Proposed CHIPS Act Restrictions Target Research Collaboration
The CHIPS and Science Act allocates $50 billion in stimulus spending to revitalize the US semiconductor industry. These incentives aim to restore US leadership in semiconductor manufacturing, support job growth in the semiconductor supply chain, and advance US economic and national security.
A new US government proposal would require companies seeking CHIPS Act funding to have high fidelity on their research collaboration in “foreign countries of concern,” including the People’s Republic of China (PRC) and Russia.The Commerce Department announced the proposal on March 23 and invited public comments to be submitted by May 22, 2023.
- The proposed rules would restrict companies’ researchers and their affiliates from engaging in joint research or licensing efforts related to a technology or product that raises national security concerns, including semiconductors.
- The proposal would strengthen existing US export controls related to advanced semiconductor technologies, including a new, more restrictive threshold for logic chips.
The PRC has turned to international cooperation, including joint research with foreign experts, to address critical shortfalls in its advanced semiconductor technology. Government documents published in recent years emphasize extracting foreign intellectual property and talent to advance the PRC’s domestic integrated circuit (IC) industry.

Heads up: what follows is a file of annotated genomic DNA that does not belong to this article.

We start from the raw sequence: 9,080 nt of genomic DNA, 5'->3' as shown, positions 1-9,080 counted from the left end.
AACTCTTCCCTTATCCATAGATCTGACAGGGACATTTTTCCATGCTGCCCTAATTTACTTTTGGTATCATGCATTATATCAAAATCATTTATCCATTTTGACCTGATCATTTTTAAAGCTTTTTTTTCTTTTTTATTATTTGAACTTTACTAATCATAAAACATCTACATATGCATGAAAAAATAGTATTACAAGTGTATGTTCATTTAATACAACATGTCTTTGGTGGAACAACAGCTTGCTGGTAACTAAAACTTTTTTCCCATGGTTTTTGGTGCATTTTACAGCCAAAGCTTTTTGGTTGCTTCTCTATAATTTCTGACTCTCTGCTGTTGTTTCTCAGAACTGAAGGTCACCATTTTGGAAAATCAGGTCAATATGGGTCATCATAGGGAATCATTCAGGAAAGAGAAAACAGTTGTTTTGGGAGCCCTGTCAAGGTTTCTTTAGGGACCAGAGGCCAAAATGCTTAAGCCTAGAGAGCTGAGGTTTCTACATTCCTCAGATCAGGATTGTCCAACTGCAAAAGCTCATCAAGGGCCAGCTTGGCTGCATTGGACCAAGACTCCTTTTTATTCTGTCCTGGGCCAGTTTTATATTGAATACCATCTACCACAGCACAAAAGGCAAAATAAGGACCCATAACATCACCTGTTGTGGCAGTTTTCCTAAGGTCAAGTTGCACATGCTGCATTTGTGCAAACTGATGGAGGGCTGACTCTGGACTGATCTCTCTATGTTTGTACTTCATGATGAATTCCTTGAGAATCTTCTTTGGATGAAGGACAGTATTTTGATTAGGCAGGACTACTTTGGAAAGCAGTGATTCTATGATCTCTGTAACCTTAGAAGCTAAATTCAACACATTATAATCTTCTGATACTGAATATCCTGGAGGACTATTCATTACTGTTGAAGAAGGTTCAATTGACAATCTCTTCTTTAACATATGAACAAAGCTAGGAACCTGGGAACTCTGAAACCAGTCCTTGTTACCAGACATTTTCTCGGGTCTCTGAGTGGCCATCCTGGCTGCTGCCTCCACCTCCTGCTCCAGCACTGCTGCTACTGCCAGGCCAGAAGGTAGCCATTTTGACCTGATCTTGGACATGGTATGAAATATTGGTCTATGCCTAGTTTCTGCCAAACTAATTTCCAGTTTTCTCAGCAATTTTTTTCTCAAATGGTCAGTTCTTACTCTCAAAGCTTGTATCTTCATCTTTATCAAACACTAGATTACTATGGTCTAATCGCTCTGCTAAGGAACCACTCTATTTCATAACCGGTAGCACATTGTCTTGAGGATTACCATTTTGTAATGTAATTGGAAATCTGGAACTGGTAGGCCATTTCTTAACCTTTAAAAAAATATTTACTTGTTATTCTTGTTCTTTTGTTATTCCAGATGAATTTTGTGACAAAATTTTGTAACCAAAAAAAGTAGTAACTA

- The PRC’s semiconductor sector remains heavily reliant on foreign IP and technology. In May 2022, the market research firm IC Insights forecasted that by 2026 the PRC will produce only one of every five ICs that the country uses.
- According to August 2022 data from the China Semiconductor Industry Association, an organization that advises and coordinates government policy, the PRC will face a gap of 300,000 semiconductor experts by 2025.
Strider helps companies seeking CHIPS Act funding ensure compliance with US government rules by combining our global publication data with programmatic matching algorithms and risk screening. We identify funding, education, and employment relationships to uncover potential targeting risks from state-sponsored actors and risks of unwanted information and technology transfer.
- Strider maintains a dataset of more than 300 million scholarly articles and patents. Our matching algorithms identify the key researchers on a given topic or technology, their organizational affiliations, and the patterns of collaboration between researchers and organizations.
- Strider’s funding and resume datasets include government funding and talent flows between and among research institutes, companies, and individuals. Our screening algorithms identify relationships to high-risk organizations.